I know, I know. More than 15 million Democrats have voted for Hillary Clinton in the primaries and many of them are so invested in her candidacy that they're threatening to stay home in November or vote for Republican in waiting John McCain in the very likely event that the Democrats nominate Barack Obama for presdient.
Obama should choose her as his running mate to honor and woo those Clinton supporters. He should choose her as his running mate to help soothe the still escalating intra-party hostilities. He should choose her as his running mate because she runs far stronger than he does among certain core Democratic constituencies.
And for those reasons he probably will offer her the No. 2 spot on the ticket.
Yet here are eight reasons it's a bad idea:
1. Choosing Clinton would belie Obama's message of change. Whether you admire her or not, you have to acknowledge that Clinton's an old-style, legacy Democrat. Obama's candidacy is premised on a break with the past.
2. Choosing Clinton would belie Obama's repudiation of the old way of doing politics. Clinton and her surrogates are tough campaigners who have gone hard after Obama (see below) trying to draw him into the fight. And on those occasions where he and his team have responded in kind, Team Clinton has smirkingly asked whatever happened to the politics of hope?...(Click here for remainder of article).
Published: May 15, 2008
GRAND RAPIDS, Mich. — John Edwards gave his long-awaited endorsement to Senator Barack Obama on Wednesday, bolstering Mr. Obama’s efforts to rally the Democratic Party around his candidacy and offering potential help in his efforts to win over working class white voters in the general election.
“The Democratic voters in America have made their choice, and so have I,” Mr. Edwards told a roaring crowd of more than 12,000 people here in the Van Andel Arena, on a day when Senator Hillary Rodham Clinton was trying to capitalize on her victory on Tuesday in West Virginia and convince superdelegates and contributors that she still has a chance to capture the Democratic nomination.
“There is one man who knows in his heart that it is time to create one America — not two — and that man is Barack Obama,” Mr. Edwards said at an event that resembled the closing night of a party convention, with the two men standing arm in arm and waving as the crowd chanted “Yes we can!”
Mr. Edwards, a former senator from North Carolina who dropped his bid for the nomination in January, said Mr. Obama represented hope and reconciliation to a nation buffeted by war and economic distress....(Click here for remainder of article).
Tuesday, May 13, 2008
Christian Science Monitor
Posted: 05.13.2008 / 8:11 AM EDT
Whatever happens in today’s primary in West Virginia, Sen. Barack Obama looks to be headed for the top of the Democratic ticket in November. And when the book about Senator Obama’s improbable drive to the presidential nomination is written, a chapter or two is likely to include his campaign’s organizational skills.
While Sen. Hillary Rodham Clinton came into the 2008 race with experience and the vestiges of her husband’s campaign team from the 1990s, it is Obama who has repeatedly shown an organizational advantage in the primaries.
From his ability to win in caucus states, which generally require more advance work, to his grass-roots efforts in places such as Philadelphia and its suburbs (as Patchwork Nation has noted), he’s shown a knack for well-laid plans that may extend back to his beginnings in politics as a community organizer.
Tomorrow the media and the candidates will shift their focus to the next stops on the Democratic primary circuit, Kentucky and Oregon. Both campaigns have been on the ground in those states for some time, but e-mail accounts we have set up for “pseudoresidents” in our Patchwork Nation locales show how the Obama campaign has done a better job of using the Web to establish its presence in primary battlegrounds than has Senator Clinton’s campaign.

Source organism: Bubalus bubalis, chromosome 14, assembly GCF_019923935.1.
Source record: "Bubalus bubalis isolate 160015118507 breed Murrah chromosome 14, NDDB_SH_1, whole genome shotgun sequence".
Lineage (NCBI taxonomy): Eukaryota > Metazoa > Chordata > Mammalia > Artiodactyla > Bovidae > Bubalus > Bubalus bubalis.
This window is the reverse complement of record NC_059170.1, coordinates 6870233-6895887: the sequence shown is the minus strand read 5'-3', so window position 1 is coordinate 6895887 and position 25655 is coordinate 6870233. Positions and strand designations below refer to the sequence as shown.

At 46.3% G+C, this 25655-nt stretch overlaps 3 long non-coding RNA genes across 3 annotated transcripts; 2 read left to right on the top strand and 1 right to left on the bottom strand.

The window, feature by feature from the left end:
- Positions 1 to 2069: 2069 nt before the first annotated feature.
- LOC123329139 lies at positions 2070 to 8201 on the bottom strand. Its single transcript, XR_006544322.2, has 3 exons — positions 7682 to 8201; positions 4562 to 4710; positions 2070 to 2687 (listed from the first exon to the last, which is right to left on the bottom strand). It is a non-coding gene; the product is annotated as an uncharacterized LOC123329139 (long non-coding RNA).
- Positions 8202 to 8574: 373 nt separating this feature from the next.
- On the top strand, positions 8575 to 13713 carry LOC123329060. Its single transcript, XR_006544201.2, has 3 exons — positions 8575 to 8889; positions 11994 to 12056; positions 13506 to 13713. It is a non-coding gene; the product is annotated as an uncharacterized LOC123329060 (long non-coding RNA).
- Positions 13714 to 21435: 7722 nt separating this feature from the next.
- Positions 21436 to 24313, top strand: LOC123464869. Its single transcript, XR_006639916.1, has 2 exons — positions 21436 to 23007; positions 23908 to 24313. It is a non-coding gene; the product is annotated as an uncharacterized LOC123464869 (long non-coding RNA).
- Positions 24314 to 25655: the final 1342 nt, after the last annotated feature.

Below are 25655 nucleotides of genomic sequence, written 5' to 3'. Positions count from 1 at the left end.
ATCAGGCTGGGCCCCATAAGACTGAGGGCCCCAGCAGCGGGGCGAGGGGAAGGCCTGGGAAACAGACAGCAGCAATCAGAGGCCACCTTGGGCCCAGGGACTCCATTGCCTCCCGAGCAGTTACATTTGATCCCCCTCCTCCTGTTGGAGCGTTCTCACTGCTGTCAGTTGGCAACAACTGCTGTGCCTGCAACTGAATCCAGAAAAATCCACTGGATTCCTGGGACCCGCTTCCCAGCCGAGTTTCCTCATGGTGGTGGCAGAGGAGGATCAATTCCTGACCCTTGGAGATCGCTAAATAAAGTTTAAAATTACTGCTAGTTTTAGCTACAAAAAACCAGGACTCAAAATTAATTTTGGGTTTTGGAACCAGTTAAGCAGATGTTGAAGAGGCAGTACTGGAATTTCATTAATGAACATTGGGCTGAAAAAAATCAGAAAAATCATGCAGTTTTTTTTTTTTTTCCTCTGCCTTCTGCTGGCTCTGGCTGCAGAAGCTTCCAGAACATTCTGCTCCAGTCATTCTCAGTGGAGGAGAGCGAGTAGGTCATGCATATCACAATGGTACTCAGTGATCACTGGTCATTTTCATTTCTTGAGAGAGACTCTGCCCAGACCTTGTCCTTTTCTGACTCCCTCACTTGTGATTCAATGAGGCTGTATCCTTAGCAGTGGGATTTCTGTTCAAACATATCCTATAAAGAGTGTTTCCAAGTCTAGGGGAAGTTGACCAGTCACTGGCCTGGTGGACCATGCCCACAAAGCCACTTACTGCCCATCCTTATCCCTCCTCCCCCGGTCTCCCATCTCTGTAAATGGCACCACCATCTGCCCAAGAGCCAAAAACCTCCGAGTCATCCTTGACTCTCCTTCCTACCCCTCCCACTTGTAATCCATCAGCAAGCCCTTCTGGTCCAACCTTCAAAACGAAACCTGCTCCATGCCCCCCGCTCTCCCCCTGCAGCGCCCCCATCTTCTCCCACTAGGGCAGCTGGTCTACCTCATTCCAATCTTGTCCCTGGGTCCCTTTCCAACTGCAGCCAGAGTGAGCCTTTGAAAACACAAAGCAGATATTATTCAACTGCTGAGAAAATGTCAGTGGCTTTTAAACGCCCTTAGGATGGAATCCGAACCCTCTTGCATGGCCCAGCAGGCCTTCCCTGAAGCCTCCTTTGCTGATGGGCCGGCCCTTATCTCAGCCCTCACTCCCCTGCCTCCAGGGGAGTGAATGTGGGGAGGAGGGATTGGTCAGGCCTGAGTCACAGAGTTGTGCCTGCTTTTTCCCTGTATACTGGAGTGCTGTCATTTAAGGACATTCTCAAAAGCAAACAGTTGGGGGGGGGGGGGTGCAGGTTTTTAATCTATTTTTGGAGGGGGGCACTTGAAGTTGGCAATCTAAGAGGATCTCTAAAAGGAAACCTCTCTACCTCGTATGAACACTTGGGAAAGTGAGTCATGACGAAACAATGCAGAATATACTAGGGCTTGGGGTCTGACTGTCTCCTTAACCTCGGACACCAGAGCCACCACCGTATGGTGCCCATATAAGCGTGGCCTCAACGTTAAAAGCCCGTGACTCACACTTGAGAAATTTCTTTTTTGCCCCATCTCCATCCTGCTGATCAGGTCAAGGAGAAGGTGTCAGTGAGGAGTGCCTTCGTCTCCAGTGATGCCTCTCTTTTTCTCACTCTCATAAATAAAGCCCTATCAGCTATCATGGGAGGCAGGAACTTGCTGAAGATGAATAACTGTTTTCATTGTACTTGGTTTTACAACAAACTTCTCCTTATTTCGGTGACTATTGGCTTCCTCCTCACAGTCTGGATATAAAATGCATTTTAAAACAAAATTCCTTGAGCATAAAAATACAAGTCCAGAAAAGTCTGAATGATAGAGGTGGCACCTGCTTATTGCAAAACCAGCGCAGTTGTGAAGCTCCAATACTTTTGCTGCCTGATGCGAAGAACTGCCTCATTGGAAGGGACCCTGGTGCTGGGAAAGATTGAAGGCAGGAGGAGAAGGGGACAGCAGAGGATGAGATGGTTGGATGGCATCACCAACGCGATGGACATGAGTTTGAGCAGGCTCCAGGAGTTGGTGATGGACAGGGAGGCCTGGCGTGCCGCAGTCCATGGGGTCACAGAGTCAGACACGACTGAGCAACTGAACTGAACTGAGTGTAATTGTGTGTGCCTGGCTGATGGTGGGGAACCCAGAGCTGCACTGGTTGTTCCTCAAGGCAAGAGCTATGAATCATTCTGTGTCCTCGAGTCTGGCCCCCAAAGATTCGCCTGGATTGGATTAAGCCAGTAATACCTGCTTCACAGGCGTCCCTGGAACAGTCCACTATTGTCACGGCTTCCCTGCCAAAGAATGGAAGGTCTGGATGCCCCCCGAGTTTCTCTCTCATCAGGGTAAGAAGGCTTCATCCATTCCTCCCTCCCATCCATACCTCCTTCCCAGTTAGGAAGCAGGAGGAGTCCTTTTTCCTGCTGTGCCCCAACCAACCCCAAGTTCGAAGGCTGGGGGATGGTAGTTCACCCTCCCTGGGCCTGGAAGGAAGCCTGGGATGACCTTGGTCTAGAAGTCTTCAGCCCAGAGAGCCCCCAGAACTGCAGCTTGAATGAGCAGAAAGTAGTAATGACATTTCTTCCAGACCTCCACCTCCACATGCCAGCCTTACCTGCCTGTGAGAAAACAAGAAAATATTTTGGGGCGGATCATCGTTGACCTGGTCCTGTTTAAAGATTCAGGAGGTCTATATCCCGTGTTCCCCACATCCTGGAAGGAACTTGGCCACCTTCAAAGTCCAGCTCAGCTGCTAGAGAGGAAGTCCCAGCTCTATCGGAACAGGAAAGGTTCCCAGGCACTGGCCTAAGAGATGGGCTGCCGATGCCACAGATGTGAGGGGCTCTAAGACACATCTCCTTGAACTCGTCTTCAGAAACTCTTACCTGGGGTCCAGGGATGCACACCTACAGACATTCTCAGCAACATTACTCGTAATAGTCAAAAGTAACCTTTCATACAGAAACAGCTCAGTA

In each of next week’s primary states, Patchwork Nation happens to have representative communities: Hopkinsville, Ky., and Lincoln City, Ore. Here’s a look at what our Hillary and Barack (as the candidates call themselves in e-mailville) devotees received in their inboxes over the past few months....(Click here for remainder of post).
Sunday, May 11, 2008
INDIANAPOLIS — Many black voters are making it very clear: They're concerned that Barack Obama is going to be denied the Democratic presidential nomination that they see as rightfully his, and if that happens, a lot of them may stay home in November.
"It would hurt me not to vote," said Charles Clark, an Indianapolis retiree. He's thinking about leaving the presidential box on his ballot blank this fall if Hillary Clinton is the Democrats' nominee.
"There was a heck of a push made so blacks could vote. I know that," he said. "But it would also be very unfair if they pushed Barack Obama to the side."
Michelle Moore, an Indianapolis housewife, is less gentle: "Hillary Clinton would not even still be in the race if Obama was a white man," she said.
Her tough tone was common this week in this city's black community. Why, people asked, is the Illinois senator's relationship with the Rev. Jeremiah Wright being judged so harshly? Why won't Democratic Party officials acknowledge that Obama's in the lead and unite around him?
African-Americans have been the Democratic Party's most reliable bloc, giving about 90 percent of their votes to former Vice President Al Gore and Sen. John Kerry, D-Mass., in the last two presidential elections.
In a close election this year, an African-American exodus from the voting booth could be costly to Democrats, particularly in the South, where blacks are a large proportion of the electorate.
If Obama isn't the nominee, "there would be a significant number of African-Americans who would stay home. They're not voting for (presumptive Republican nominee) John McCain," predicted David Bositis, a senior analyst at the Joint Center for Political and Economic Studies, which researches black voting trends...(Click here for remainder of article).